Korean researcher eyes Bukidnon as a ‘honey paradise’

MALAYBALAY CITY – [Bukidnon News Dispatch / 04 November 2011) Lee Jong Hyuk, a Korean volunteer engaged in research in the honey bee industry has opened a demo farm in the site of the defunct Bukidnon Resources Co. Inc. (BRCI) in Dicklum, Manolo Fortich, Bukidnon to help boost the province’s honey bee industry.

Lee, accompanied by provincial agriculturist Alson Quimba, identified himself as a “private researcher of honey bee production” who have lived in Mindanao since 1993.


He said the province can be a honey paradise in his power point presentation before the members of the Bukidnon provincial board Thursday for his request to be allowed to use space in the site for one year to conduct his adaptability and development research in the demo farm.


He said he intend to help farmers realize a progressive bee keeping industry in the Philippines especially in Mindanao Provincial board members welcomed Lee’s initiatives during the session where they gave Gov. Alex Calingasan an authority to sign a deal with Lee for his research and training endeavors in the demo farm.


Lee said his initiative eyes to train interested individuals to become good bee keepers so they can participate in the industry to boost job and livelihood opportunities.


“(The) demand for bee keeping products nowadays is very high but supply is less even here in the Philippines. Little did we realize how potential Mindanao is when it comes to beekeeping,” he added.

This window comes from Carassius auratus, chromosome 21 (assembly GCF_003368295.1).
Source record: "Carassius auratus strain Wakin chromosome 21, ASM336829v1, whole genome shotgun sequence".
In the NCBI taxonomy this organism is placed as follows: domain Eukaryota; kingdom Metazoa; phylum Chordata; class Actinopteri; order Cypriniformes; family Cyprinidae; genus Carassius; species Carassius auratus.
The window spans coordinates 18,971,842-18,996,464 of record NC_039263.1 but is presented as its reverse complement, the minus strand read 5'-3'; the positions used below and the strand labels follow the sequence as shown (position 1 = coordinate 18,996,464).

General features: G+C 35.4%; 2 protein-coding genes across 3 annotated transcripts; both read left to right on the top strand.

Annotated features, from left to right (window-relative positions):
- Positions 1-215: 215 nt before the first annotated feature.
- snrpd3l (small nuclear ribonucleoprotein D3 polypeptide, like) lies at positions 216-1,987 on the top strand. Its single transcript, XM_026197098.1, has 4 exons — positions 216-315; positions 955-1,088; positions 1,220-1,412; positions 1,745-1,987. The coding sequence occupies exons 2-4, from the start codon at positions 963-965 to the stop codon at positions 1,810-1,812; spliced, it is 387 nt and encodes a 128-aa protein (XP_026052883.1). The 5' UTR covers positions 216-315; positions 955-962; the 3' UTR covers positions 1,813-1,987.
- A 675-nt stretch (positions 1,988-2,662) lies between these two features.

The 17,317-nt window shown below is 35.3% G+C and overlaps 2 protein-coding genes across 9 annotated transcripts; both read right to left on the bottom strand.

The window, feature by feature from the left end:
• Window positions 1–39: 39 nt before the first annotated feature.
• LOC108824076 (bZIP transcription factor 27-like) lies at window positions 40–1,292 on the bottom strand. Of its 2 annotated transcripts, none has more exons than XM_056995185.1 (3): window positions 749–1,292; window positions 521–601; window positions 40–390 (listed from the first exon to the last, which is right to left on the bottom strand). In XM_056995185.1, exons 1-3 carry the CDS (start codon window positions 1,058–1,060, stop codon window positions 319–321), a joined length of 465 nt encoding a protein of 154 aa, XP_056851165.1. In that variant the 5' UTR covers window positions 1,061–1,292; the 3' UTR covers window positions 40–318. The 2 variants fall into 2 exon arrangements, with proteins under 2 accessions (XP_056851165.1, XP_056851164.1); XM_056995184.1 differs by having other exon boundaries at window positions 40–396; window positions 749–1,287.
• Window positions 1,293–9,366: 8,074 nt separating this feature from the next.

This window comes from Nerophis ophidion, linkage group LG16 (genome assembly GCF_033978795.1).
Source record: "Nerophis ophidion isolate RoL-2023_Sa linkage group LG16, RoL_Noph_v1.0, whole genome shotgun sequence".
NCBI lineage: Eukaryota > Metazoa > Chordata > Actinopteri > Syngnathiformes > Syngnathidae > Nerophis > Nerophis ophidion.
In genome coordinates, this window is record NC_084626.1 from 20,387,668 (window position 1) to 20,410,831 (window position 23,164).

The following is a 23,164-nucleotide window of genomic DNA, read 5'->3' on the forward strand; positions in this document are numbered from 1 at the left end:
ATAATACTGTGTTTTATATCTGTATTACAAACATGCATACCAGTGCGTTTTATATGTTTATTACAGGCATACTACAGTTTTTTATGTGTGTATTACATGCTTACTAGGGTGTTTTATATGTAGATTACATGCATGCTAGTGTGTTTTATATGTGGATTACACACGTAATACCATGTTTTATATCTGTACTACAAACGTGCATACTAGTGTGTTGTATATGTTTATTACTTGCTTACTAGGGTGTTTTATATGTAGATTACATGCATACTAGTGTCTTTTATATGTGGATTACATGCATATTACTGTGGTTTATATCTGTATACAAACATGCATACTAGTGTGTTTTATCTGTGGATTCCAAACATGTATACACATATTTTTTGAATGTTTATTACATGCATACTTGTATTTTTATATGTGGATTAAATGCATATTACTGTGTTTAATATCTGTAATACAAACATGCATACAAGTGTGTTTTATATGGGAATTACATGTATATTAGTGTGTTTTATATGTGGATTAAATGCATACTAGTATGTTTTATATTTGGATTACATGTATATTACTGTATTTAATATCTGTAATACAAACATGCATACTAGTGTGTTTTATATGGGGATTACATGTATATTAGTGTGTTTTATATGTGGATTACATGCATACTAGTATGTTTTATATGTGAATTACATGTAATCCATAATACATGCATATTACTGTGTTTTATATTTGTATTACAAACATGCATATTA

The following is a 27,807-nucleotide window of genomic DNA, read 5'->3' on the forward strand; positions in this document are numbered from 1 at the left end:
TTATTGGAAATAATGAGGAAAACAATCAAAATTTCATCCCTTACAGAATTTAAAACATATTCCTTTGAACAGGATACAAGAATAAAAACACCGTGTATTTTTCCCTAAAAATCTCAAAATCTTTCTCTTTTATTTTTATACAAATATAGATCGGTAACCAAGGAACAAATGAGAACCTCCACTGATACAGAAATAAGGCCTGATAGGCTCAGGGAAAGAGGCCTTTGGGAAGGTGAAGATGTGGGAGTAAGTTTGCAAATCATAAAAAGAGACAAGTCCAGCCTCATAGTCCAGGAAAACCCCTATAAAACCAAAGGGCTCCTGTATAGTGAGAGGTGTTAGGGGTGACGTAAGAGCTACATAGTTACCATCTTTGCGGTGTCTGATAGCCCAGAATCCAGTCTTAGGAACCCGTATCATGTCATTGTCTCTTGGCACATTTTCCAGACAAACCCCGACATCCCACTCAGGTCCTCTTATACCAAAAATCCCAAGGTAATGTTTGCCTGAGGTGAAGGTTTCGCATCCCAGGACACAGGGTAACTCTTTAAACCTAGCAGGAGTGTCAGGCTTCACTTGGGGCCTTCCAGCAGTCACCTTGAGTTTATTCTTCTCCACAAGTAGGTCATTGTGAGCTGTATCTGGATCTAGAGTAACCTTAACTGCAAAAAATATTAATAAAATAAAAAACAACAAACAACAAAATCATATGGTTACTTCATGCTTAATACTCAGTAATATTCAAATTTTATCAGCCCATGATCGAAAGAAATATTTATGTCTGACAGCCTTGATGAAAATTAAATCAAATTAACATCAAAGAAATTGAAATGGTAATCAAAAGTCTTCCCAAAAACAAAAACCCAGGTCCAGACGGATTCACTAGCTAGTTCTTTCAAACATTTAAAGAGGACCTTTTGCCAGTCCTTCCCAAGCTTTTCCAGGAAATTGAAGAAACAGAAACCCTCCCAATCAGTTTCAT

Lee said while developed countries like Korea have good equipments, supplies and techniques, the industry is hopeless there because of “high salary, expensive supplies, and that honey prices remain the same.”


He said the bee keepers in those countries have grown old, too, as the youth have lost interest in it.


He said the opposite is true in Mindanao where the salary is lower and there is a big unemployment rate. He also cited the abundance of sources of honey, pollen and profolis.


Above all, he said, because there is no winter in the country the cost of operation is smaller.


Lee vowed to train two workers from the Provincial Agriculture Office for two to three months.


After the training they can also train other agriculture workers in other towns. He said he will donate a bee colony per month to the province. After the training, the colony will be transferred to a site in Malaybalay City or another agreed site.


Lee vowed to “share techniques continuously and teach about bee product processing and development.”


He said when local farmers become more interested and are equipped on honey bee keeping, he can help market their products with his network of honey bee buyers abroad. (Walter I. Balane/Bukidnon News)


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